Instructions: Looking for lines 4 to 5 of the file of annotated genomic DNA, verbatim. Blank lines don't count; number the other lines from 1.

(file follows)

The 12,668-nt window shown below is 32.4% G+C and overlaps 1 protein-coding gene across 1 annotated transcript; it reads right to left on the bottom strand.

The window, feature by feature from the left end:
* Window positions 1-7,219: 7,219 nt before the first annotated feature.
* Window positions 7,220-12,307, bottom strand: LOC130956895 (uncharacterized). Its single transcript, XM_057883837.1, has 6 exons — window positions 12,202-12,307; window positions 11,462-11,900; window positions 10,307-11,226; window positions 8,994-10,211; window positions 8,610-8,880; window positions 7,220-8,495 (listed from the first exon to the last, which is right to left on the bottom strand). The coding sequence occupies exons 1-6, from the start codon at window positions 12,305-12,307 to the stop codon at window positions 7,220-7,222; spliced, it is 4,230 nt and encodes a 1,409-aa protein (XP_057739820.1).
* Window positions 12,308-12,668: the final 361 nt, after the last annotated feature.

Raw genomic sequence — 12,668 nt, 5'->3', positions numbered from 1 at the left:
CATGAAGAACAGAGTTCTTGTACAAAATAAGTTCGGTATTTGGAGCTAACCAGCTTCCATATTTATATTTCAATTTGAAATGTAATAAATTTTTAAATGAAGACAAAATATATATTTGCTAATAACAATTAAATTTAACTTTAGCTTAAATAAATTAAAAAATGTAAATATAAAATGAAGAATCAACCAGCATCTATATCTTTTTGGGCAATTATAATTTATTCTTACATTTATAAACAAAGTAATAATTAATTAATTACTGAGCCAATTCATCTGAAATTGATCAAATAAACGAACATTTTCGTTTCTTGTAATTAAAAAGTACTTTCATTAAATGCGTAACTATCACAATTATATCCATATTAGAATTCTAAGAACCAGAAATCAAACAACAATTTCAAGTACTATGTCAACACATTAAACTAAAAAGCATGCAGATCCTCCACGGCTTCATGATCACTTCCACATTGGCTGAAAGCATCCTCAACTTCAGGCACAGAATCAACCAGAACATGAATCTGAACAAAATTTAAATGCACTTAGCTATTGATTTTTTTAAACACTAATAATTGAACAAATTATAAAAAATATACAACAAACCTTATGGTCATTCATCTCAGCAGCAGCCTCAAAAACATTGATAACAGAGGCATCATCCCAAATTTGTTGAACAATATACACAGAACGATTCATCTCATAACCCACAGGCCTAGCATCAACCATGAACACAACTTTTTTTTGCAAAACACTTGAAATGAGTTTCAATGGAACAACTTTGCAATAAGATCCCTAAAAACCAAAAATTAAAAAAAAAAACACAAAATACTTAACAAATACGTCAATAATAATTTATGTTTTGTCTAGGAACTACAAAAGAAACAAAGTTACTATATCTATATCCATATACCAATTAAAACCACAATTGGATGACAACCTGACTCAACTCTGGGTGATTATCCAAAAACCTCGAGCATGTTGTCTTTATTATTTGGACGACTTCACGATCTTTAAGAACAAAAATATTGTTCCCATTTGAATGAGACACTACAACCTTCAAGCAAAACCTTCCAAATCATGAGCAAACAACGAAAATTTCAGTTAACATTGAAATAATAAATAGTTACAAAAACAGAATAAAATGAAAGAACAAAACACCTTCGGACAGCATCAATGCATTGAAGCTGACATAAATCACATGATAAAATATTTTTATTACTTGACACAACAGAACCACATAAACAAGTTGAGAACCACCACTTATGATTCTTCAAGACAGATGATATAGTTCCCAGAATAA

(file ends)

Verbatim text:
* Window positions 7,220-12,307, bottom strand: LOC130956895 (uncharacterized). Its single transcript, XM_057883837.1, has 6 exons — window positions 12,202-12,307; window positions 11,462-11,900; window positions 10,307-11,226; window positions 8,994-10,211; window positions 8,610-8,880; window positions 7,220-8,495 (listed from the first exon to the last, which is right to left on the bottom strand). The coding sequence occupies exons 1-6, from the start codon at window positions 12,305-12,307 to the stop codon at window positions 7,220-7,222; spliced, it is 4,230 nt and encodes a 1,409-aa protein (XP_057739820.1).
* Window positions 12,308-12,668: the final 361 nt, after the last annotated feature.